Dubai: Arab youth feel they don’t have a voice, which could be among the main reasons why they want to leave their countries, a UAE minister said against the background of new findings released on Tuesday.
Shamma Al Mazrui, Minister of State for Youth Affairs and Chairperson of the Federal Youth Authority, said results of the ‘12th Annual ASDA’A BCW Arab Youth Survey’ suggest that nearly half of Arab youth in the Mena region consider leaving their countries for a better life.
“It implies that they do not believe that they have a voice. And that indicates a loss of hope. That is precisely why data from the Arab Youth Survey can help us globally. It highlights what happens if and when governments and leaders do not listen. The reality of the Arab Youth Survey points exactly to hope. Because it gave youth a voice to tell us exactly what they think, who they are and what they want. Youth gave us the raw data, and the answers are in plain sight,” she added.
Youth want ‘integrity’ from leaders
In her remarks during a special address at the launch of the survey on Tuesday, Al Mazrui said the data from the survey means that young Arabs want leadership that listens. “They demand integrity and a hope for positive change in their nations and throughout their lives. Young Arabs believe their voice can make a difference, and they are willing to be part of the solution to the problems that the region faces. It is up to all of us, especially governments, to create an ecosystem for youth of positive opportunity, identity, belonging and purpose. This is the key to all of our 21st century economy solutions.”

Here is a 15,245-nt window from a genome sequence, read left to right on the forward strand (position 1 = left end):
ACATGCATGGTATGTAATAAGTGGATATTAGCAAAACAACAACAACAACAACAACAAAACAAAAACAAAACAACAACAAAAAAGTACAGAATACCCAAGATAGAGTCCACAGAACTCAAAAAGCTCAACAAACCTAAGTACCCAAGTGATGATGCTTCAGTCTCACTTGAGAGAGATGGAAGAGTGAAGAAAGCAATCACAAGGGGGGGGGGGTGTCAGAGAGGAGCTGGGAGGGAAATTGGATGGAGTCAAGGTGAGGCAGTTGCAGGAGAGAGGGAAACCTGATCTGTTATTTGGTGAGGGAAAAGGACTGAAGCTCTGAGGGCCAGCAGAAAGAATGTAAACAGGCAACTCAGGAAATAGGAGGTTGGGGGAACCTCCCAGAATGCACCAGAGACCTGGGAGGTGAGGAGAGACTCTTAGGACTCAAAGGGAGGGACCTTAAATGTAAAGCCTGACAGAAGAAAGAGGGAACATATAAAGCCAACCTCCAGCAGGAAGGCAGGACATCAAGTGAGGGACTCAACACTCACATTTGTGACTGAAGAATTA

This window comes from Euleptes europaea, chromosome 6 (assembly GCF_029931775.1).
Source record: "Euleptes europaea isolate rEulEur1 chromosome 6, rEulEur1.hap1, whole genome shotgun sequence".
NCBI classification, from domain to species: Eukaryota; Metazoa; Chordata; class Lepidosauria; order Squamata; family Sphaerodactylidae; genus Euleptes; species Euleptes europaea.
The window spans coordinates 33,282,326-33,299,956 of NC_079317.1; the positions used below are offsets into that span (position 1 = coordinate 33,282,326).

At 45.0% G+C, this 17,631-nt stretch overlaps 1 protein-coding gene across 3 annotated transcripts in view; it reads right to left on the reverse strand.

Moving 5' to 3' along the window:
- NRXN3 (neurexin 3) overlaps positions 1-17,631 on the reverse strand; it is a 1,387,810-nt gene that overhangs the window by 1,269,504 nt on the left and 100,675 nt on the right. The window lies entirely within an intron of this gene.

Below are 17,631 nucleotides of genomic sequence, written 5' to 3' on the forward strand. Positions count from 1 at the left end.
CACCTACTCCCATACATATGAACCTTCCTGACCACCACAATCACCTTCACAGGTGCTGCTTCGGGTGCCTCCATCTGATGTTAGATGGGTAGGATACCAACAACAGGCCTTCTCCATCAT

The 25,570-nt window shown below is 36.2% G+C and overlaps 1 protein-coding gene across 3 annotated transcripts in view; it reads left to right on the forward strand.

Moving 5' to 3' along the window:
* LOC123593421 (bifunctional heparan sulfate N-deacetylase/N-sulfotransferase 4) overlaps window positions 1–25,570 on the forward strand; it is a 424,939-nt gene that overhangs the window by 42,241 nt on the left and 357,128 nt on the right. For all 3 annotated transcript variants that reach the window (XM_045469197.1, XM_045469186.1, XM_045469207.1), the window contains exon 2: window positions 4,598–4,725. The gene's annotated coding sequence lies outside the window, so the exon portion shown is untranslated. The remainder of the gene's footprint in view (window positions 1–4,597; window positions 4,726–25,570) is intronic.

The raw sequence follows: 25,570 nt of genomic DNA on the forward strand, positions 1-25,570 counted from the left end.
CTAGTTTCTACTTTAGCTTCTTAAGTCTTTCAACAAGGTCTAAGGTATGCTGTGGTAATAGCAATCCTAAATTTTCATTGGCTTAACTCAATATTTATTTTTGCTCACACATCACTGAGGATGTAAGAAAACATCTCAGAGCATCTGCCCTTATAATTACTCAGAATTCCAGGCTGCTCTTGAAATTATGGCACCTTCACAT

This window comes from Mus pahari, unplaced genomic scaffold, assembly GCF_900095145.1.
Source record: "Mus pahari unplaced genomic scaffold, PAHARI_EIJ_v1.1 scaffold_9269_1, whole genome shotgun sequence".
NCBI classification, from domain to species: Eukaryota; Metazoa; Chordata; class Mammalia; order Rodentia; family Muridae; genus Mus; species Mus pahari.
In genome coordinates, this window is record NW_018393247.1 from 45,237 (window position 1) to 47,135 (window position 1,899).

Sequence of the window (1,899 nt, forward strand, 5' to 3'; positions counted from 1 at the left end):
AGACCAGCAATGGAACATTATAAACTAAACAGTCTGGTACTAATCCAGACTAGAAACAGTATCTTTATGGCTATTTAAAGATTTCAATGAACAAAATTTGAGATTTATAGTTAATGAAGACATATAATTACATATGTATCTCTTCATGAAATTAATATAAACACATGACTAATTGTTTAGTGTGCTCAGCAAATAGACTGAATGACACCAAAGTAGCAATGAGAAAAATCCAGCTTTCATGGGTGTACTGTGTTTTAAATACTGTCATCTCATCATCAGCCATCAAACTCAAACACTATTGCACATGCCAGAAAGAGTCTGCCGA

UAE’s youth strategy
Al Mazrui said the UAE has a National Youth Strategy which “translates the voice of youth into action”. She added: “Every day in the UAE, we work hard so that the voice of Emirati youth shapes every sector of policy and society. Central to achieving our mission is the philosophy and consistent daily practice of directly engaging youth. The Arab Youth Survey truly is ‘A Voice for Change’ and must be a map for governments to engage, equip and ultimately empower their youth. It is an unmistakable call to work together as Arab nations. We know that’s a tall order worth filling and are making our National Youth model available to everyone.”
Greatest risk is not taking risks
Al Mazrui said the rewards of an inclusive approach is worth the risk, as the “Arab world’s greater risk is not taking radical risks to empower the youth. Here in the UAE, engaging and empowering youth is central to the National Youth Strategy, and this reflected in the data from the survey”.
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- Arab Youth Survey: UAE is named top country of choice to live in for ninth straight year
Commenting on the survey, which includes the key finding that for the ninth consecutive year, Arab youth see the UAE as the top country to live in and emulate, citing safety, security, well-paying work opportunities and a good place to raise a family, Al Mazrui added: “We are so proud to receive this acknowledgement from youth throughout the region. And we know how much work this invites us to do throughout the Middle East and North Africa [Mena] nations.”
Danger of extremism
Later in the day, in a video message during a virtual conference discussing the survey’s key findings, Al Mazrui said “the alternatives [to ignoring youth] are unacceptable”.
She added: “The growing gaps in youth education, youth employment, youth positive engagement, create ripe conditions for extremists’ recruits… And as we’ve seen far too often in the past 10 years, hopelessness results when youth are not employed, apathy results when youth are not seen as assets, and violence results when youth are not valued, uprisings result when youth are not uplifted. And it’s up to all of us, especially governments, to create an ecosystem of positive opportunities, identity, belonging and purpose for youth.”
The findings of MENA’s largest independent study on youth conducted for leading PR agency ASDA’A BCW by PSB, a global strategic research and analytics consultancy, reveals the opinions of young Arabs on a range of subject. These include the anti-government protests that raged through parts of the region during the past year, gender rights, personal identity, employment, personal debt, foreign relations and media consumption.